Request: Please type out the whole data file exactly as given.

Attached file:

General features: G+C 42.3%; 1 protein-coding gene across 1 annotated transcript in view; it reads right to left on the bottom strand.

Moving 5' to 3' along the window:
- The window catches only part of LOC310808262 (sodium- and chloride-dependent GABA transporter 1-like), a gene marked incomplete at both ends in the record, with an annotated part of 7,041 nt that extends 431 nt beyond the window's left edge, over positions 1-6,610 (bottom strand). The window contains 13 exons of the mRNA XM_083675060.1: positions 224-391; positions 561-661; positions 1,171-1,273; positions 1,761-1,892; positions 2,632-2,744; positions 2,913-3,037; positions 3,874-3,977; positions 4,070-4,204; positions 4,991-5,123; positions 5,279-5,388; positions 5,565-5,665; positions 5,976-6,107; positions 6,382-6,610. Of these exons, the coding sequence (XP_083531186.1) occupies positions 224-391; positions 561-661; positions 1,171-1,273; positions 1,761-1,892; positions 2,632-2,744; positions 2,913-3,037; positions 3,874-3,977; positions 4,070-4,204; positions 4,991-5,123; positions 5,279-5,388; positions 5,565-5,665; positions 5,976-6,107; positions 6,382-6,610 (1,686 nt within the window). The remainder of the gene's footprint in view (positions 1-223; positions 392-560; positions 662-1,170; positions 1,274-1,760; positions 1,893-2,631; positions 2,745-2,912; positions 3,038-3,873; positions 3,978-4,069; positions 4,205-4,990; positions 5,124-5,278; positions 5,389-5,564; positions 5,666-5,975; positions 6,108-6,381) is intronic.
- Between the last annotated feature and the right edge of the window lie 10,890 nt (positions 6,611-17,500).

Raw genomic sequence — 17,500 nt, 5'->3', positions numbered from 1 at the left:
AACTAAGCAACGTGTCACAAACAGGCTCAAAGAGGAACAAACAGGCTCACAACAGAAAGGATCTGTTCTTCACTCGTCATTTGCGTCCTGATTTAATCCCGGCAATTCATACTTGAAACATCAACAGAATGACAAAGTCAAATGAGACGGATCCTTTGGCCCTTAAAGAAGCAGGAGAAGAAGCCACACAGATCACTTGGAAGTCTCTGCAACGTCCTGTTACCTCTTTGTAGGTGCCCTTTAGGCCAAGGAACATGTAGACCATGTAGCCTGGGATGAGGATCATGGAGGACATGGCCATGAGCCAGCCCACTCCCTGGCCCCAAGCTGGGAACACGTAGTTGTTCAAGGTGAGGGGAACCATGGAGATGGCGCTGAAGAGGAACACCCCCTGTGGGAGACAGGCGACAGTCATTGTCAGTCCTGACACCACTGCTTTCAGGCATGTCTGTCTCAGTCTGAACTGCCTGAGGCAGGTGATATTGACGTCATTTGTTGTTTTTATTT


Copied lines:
General features: G+C 42.3%; 1 protein-coding gene across 1 annotated transcript in view; it reads right to left on the bottom strand.

Moving 5' to 3' along the window:
- The window catches only part of LOC310808262 (sodium- and chloride-dependent GABA transporter 1-like), a gene marked incomplete at both ends in the record, with an annotated part of 7,041 nt that extends 431 nt beyond the window's left edge, over positions 1-6,610 (bottom strand). The window contains 13 exons of the mRNA XM_083675060.1: positions 224-391; positions 561-661; positions 1,171-1,273; positions 1,761-1,892; positions 2,632-2,744; positions 2,913-3,037; positions 3,874-3,977; positions 4,070-4,204; positions 4,991-5,123; positions 5,279-5,388; positions 5,565-5,665; positions 5,976-6,107; positions 6,382-6,610. Of these exons, the coding sequence (XP_083531186.1) occupies positions 224-391; positions 561-661; positions 1,171-1,273; positions 1,761-1,892; positions 2,632-2,744; positions 2,913-3,037; positions 3,874-3,977; positions 4,070-4,204; positions 4,991-5,123; positions 5,279-5,388; positions 5,565-5,665; positions 5,976-6,107; positions 6,382-6,610 (1,686 nt within the window). The remainder of the gene's footprint in view (positions 1-223; positions 392-560; positions 662-1,170; positions 1,274-1,760; positions 1,893-2,631; positions 2,745-2,912; positions 3,038-3,873; positions 3,978-4,069; positions 4,205-4,990; positions 5,124-5,278; positions 5,389-5,564; positions 5,666-5,975; positions 6,108-6,381) is intronic.
- Between the last annotated feature and the right edge of the window lie 10,890 nt (positions 6,611-17,500).

Raw genomic sequence — 17,500 nt, 5'->3', positions numbered from 1 at the left:
AACTAAGCAACGTGTCACAAACAGGCTCAAAGAGGAACAAACAGGCTCACAACAGAAAGGATCTGTTCTTCACTCGTCATTTGCGTCCTGATTTAATCCCGGCAATTCATACTTGAAACATCAACAGAATGACAAAGTCAAATGAGACGGATCCTTTGGCCCTTAAAGAAGCAGGAGAAGAAGCCACACAGATCACTTGGAAGTCTCTGCAACGTCCTGTTACCTCTTTGTAGGTGCCCTTTAGGCCAAGGAACATGTAGACCATGTAGCCTGGGATGAGGATCATGGAGGACATGGCCATGAGCCAGCCCACTCCCTGGCCCCAAGCTGGGAACACGTAGTTGTTCAAGGTGAGGGGAACCATGGAGATGGCGCTGAAGAGGAACACCCCCTGTGGGAGACAGGCGACAGTCATTGTCAGTCCTGACACCACTGCTTTCAGGCATGTCTGTCTCAGTCTGAACTGCCTGAGGCAGGTGATATTGACGTCATTTGTTGTTTTTATTT